Reds in Tooth and Claw
When people look at the confusing patchwork of organisations and ideologies that exists on the far-left, a common reaction is to wonder why they fail to unite. On an ideological level, they have much in common, especially when compared to non-socialist political ideologies. On a practical level, they have even more in common. They all share the fundamental short-term goal of improving the position of the working class with respect to their employers and spreading socialist ideas through society. It is quite obvious to most people that their ability to achieve this goal would be immeasurably improved were they to unite and present a single face to the world. So why don’t they?
The obvious answer is that the various organisations involved are in competition with one another and this competition is strong enough to overcome the ideological and pragmatic advantages of cooperation. This competition does not exist because there is anything wrong with these organisations or their members. Indeed their supporters and the majority of members are inherently inclined to cooperate. Such situations follow a simple and inescapable Darwinian logic. Far-left organisations exist within a cultural niche. In order to survive they need to attract resources from this niche. When an organisation fails to compete effectively for resources, relative to its rivals, it shrinks and eventually dies. An organisation that decides to be a model citizen and chooses cooperation over competition signs its own death warrant. It is expending precious resources on helping its rivals who can use these resources to compete for a greater share of the limited resources.
The primary resource that organisations need is recruits, but there are others: supporters, money, access to venues for meetings, access to printing and other publication resources, connections to sympathetic celebrities and general goodwill are all important too. All of these resources are in seriously limited supply as the political-theory laden, extremely-committed nature of far left organisations ensures that only a very small proportion of the population are potentially within reach. In the long run, whichever organisation manages to secure more of these resources than its rivals will come to dominate and this holds regardless of the overall level of cooperation.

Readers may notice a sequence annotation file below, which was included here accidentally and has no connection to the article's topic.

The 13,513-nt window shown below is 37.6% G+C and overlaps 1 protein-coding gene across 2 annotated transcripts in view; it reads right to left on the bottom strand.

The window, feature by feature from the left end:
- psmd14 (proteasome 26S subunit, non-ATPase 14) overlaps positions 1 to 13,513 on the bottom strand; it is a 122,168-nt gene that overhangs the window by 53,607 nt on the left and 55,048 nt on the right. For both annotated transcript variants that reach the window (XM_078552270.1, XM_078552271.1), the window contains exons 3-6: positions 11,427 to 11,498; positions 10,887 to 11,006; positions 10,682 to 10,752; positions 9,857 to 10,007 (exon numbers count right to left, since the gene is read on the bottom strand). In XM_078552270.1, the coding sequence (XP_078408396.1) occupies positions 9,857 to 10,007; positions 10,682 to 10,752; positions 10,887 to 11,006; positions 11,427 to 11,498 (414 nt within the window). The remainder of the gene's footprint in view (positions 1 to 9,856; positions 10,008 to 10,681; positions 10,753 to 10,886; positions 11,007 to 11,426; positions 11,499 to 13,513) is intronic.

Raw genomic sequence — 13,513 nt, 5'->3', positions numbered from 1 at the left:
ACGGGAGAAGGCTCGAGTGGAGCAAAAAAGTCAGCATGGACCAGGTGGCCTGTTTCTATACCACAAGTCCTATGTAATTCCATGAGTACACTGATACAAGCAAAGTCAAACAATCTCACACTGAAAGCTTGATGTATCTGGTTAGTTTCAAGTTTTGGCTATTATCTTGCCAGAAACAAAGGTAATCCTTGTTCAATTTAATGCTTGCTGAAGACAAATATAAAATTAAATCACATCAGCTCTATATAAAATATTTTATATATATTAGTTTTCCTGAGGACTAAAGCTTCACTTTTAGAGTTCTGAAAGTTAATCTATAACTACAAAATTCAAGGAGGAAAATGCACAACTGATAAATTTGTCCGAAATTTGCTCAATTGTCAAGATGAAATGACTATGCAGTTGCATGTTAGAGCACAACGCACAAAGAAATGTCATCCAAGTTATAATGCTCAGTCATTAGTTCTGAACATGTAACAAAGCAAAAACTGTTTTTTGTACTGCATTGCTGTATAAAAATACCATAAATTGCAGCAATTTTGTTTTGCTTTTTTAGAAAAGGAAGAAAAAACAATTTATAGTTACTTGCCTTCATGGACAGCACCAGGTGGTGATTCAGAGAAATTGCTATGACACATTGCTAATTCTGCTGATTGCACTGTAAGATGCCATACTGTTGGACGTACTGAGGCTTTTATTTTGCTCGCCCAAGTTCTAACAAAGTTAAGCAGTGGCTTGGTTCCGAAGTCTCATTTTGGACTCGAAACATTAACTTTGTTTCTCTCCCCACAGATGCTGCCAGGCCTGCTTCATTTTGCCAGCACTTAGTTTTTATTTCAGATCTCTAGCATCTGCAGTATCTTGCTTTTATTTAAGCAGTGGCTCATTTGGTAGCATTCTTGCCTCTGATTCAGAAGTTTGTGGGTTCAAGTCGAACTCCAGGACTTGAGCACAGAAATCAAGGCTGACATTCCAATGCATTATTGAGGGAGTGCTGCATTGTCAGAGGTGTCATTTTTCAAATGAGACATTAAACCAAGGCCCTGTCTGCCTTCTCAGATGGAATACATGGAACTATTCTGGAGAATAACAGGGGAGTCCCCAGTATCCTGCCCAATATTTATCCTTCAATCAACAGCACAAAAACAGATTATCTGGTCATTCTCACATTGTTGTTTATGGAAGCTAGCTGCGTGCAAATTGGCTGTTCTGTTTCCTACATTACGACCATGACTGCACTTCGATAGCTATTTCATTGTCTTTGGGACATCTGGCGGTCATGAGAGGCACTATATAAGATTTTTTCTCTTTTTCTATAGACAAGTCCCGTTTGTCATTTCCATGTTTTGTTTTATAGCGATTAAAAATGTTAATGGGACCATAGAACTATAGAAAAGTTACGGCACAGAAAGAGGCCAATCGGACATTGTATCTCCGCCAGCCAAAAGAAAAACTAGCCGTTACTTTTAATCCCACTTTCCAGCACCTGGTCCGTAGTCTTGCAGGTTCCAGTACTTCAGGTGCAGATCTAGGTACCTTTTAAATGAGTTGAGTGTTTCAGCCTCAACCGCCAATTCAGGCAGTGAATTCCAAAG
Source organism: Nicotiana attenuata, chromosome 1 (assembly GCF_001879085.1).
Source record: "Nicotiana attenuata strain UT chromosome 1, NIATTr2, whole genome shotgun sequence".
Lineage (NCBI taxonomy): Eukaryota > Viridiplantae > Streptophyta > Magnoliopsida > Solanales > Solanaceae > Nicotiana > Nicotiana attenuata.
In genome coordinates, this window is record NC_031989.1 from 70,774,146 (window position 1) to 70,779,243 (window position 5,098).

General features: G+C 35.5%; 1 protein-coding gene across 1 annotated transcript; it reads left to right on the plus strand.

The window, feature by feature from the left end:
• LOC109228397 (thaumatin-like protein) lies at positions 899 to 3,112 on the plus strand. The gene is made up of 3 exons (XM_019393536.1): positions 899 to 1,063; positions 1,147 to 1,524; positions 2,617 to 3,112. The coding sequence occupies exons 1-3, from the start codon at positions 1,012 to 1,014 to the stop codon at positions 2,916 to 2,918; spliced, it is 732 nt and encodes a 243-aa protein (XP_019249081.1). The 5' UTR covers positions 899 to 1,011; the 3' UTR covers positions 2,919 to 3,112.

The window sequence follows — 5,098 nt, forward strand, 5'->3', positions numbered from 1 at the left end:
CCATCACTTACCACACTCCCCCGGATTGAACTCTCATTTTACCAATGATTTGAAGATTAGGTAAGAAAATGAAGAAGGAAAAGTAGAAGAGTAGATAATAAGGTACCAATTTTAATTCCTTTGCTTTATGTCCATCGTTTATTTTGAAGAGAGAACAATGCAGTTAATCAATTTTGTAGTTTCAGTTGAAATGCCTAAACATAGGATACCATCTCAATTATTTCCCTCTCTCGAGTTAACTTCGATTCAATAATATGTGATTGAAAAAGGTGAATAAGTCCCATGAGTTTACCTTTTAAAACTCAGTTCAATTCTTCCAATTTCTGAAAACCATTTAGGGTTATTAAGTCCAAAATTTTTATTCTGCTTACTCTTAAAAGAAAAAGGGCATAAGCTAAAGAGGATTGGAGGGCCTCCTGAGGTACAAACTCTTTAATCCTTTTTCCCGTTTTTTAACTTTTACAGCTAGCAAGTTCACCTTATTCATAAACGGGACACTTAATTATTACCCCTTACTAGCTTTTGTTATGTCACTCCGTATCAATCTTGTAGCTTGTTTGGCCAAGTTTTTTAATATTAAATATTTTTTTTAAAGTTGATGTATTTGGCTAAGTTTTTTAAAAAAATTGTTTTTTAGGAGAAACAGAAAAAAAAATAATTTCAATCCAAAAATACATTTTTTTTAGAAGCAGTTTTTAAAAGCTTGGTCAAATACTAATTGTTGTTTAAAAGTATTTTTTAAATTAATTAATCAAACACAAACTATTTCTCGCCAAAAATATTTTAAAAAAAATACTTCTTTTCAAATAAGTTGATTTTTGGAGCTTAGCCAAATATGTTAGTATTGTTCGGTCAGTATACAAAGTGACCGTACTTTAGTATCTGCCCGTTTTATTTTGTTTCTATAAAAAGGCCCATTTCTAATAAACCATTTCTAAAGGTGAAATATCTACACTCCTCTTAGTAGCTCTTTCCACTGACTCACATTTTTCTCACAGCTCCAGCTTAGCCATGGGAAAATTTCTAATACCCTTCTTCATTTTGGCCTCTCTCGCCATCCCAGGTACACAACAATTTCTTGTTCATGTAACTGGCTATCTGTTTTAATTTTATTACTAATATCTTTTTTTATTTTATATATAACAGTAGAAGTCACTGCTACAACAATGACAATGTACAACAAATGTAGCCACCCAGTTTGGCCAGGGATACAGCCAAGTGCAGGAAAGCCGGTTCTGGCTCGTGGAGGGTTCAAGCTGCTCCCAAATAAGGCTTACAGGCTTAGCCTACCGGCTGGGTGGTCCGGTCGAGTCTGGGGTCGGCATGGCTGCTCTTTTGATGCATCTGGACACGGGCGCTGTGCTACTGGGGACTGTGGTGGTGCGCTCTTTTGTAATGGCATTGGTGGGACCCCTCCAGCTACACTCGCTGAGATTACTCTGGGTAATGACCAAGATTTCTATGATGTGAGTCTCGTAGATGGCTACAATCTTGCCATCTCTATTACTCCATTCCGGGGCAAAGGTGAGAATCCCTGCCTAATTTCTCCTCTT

For example, in certain times, in particular in the run-up to elections, far left parties form cooperative coalitions which have the potential to increase the pool of resources for all. However, the problem is that whichever party most effectively competes rather than cooperates within these coalitions will come to dominate, creating a ‘race to the bottom’ situation. The same holds for extremely un-cooperative situations, where each organisation seeks to grab whatever resources it can and actively attempts to destroy any resources that it can’t secure – for example aggressive recruitment tactics which have a very low hit rate but scare the failed targets away from the far-left for ever. These tactics make sense, because even if they reduce the potential pool of resources available overall, they damage their less aggressive rivals more and their rivals are the only real threat to their existence.